A recent Supreme Court decision is widely expected to make it easier for people wrongly convicted of Florida crime to get compensation. A later ruling out of Florida’s Fourth District Court of Appeal, however, makes clear that there are still strict time limits on efforts to get that compensation.Defendant was charged with grand theft and uttering a forged instrument, executing a scheme to defraud a financial institution, and counterfeiting a license tag in three separate criminal cases. He eventually entered into a plea deal, under which Defendant plead no contest to the crimes. He also agreed to pay restitution to the victims of the forged instrument and scheme to defraud offenses. Defendant was sentenced to three years of probation on the scheme to defraud charge as part of the deal.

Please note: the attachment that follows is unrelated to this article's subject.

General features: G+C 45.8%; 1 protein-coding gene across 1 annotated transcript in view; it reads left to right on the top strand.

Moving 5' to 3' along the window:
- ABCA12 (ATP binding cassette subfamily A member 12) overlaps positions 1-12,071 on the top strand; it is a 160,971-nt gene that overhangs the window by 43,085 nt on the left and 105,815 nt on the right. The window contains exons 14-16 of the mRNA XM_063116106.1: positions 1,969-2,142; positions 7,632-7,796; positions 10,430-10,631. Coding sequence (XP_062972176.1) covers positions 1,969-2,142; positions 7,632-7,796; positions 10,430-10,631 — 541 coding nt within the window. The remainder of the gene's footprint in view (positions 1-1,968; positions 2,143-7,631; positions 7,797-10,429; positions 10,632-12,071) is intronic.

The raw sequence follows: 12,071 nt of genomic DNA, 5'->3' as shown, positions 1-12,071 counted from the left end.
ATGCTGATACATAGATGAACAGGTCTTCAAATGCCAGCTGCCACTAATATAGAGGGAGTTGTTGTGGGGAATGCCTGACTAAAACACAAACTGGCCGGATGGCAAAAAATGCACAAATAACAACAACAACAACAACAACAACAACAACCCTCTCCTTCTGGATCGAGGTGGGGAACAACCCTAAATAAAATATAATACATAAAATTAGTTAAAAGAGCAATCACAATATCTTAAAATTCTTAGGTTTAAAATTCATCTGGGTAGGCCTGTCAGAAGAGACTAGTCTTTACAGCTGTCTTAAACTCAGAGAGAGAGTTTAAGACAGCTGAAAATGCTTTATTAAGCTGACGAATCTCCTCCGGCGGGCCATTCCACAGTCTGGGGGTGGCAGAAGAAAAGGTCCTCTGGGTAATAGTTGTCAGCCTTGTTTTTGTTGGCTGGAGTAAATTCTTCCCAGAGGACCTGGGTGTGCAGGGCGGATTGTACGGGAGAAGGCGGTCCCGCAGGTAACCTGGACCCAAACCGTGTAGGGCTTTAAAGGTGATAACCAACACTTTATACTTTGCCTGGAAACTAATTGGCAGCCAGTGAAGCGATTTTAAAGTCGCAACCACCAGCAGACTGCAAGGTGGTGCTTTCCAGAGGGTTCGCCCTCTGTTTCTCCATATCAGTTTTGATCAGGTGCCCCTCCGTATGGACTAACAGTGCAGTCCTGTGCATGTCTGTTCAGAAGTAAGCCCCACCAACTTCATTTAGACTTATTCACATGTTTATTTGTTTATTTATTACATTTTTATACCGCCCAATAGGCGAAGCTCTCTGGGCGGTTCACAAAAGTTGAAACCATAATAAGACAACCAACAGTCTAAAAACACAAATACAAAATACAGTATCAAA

A federal court in 2009 overturned Defendant’s conviction on the scheme to defraud offense. The court held that writing a check that’s unsupported by sufficient funds doesn’t qualify as a fraudulent representation to a bank without proof of intent. So Defendant also went back to state court and asked a judge to scrap his plea deal and give Defendant back the restitution money he had paid for the scheme to defraud conviction. The trial court declined that request in 2009. Some eight years later, Defendant filed a “motion for damages” seeking the return of the restitution money. A judge said that this filing wasn’t timely.